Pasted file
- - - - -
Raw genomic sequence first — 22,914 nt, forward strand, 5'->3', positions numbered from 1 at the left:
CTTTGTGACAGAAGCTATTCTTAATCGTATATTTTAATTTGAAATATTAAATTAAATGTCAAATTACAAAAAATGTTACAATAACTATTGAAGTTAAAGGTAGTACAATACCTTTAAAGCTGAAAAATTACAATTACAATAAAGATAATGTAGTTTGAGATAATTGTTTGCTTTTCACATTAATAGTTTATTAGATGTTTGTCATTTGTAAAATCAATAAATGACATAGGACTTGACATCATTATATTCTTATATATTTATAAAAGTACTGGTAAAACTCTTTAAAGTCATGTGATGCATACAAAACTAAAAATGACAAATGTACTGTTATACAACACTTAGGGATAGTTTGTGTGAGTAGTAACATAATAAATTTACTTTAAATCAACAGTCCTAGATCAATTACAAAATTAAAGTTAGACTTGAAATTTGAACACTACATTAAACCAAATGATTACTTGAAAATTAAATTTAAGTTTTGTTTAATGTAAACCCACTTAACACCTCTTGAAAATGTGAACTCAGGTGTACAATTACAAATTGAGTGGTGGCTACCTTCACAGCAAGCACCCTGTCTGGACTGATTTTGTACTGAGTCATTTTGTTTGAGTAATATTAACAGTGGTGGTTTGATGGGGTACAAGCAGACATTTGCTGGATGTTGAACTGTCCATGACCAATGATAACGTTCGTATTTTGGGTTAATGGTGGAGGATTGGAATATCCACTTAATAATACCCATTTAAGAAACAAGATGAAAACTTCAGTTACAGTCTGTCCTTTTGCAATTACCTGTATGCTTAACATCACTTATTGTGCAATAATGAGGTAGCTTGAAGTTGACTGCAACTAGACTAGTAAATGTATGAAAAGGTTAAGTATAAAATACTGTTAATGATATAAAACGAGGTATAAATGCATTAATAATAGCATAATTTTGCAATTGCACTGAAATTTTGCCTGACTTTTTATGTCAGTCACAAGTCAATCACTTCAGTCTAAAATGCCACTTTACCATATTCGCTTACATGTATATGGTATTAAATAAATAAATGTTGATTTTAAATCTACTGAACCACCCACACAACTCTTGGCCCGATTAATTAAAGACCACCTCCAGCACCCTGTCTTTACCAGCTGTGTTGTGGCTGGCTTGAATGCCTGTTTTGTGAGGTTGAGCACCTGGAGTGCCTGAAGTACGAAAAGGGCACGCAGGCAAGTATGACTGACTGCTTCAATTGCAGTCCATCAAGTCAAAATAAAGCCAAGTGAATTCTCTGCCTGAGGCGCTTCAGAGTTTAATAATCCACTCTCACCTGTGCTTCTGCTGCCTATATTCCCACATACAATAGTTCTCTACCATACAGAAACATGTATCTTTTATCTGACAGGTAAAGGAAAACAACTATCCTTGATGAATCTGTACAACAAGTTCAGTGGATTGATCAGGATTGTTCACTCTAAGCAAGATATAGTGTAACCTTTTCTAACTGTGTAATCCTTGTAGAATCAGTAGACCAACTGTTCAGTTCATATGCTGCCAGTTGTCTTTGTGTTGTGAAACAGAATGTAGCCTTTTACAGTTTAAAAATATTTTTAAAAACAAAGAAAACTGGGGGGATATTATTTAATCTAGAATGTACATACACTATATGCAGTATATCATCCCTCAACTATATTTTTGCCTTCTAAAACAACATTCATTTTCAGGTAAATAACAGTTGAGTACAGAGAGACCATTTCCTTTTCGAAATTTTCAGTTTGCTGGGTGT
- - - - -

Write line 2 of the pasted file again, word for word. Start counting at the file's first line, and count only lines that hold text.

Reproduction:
CTTTGTGACAGAAGCTATTCTTAATCGTATATTTTAATTTGAAATATTAAATTAAATGTCAAATTACAAAAAATGTTACAATAACTATTGAAGTTAAAGGTAGTACAATACCTTTAAAGCTGAAAAATTACAATTACAATAAAGATAATGTAGTTTGAGATAATTGTTTGCTTTTCACATTAATAGTTTATTAGATGTTTGTCATTTGTAAAATCAATAAATGACATAGGACTTGACATCATTATATTCTTATATATTTATAAAAGTACTGGTAAAACTCTTTAAAGTCATGTGATGCATACAAAACTAAAAATGACAAATGTACTGTTATACAACACTTAGGGATAGTTTGTGTGAGTAGTAACATAATAAATTTACTTTAAATCAACAGTCCTAGATCAATTACAAAATTAAAGTTAGACTTGAAATTTGAACACTACATTAAACCAAATGATTACTTGAAAATTAAATTTAAGTTTTGTTTAATGTAAACCCACTTAACACCTCTTGAAAATGTGAACTCAGGTGTACAATTACAAATTGAGTGGTGGCTACCTTCACAGCAAGCACCCTGTCTGGACTGATTTTGTACTGAGTCATTTTGTTTGAGTAATATTAACAGTGGTGGTTTGATGGGGTACAAGCAGACATTTGCTGGATGTTGAACTGTCCATGACCAATGATAACGTTCGTATTTTGGGTTAATGGTGGAGGATTGGAATATCCACTTAATAATACCCATTTAAGAAACAAGATGAAAACTTCAGTTACAGTCTGTCCTTTTGCAATTACCTGTATGCTTAACATCACTTATTGTGCAATAATGAGGTAGCTTGAAGTTGACTGCAACTAGACTAGTAAATGTATGAAAAGGTTAAGTATAAAATACTGTTAATGATATAAAACGAGGTATAAATGCATTAATAATAGCATAATTTTGCAATTGCACTGAAATTTTGCCTGACTTTTTATGTCAGTCACAAGTCAATCACTTCAGTCTAAAATGCCACTTTACCATATTCGCTTACATGTATATGGTATTAAATAAATAAATGTTGATTTTAAATCTACTGAACCACCCACACAACTCTTGGCCCGATTAATTAAAGACCACCTCCAGCACCCTGTCTTTACCAGCTGTGTTGTGGCTGGCTTGAATGCCTGTTTTGTGAGGTTGAGCACCTGGAGTGCCTGAAGTACGAAAAGGGCACGCAGGCAAGTATGACTGACTGCTTCAATTGCAGTCCATCAAGTCAAAATAAAGCCAAGTGAATTCTCTGCCTGAGGCGCTTCAGAGTTTAATAATCCACTCTCACCTGTGCTTCTGCTGCCTATATTCCCACATACAATAGTTCTCTACCATACAGAAACATGTATCTTTTATCTGACAGGTAAAGGAAAACAACTATCCTTGATGAATCTGTACAACAAGTTCAGTGGATTGATCAGGATTGTTCACTCTAAGCAAGATATAGTGTAACCTTTTCTAACTGTGTAATCCTTGTAGAATCAGTAGACCAACTGTTCAGTTCATATGCTGCCAGTTGTCTTTGTGTTGTGAAACAGAATGTAGCCTTTTACAGTTTAAAAATATTTTTAAAAACAAAGAAAACTGGGGGGATATTATTTAATCTAGAATGTACATACACTATATGCAGTATATCATCCCTCAACTATATTTTTGCCTTCTAAAACAACATTCATTTTCAGGTAAATAACAGTTGAGTACAGAGAGACCATTTCCTTTTCGAAATTTTCAGTTTGCTGGGTGT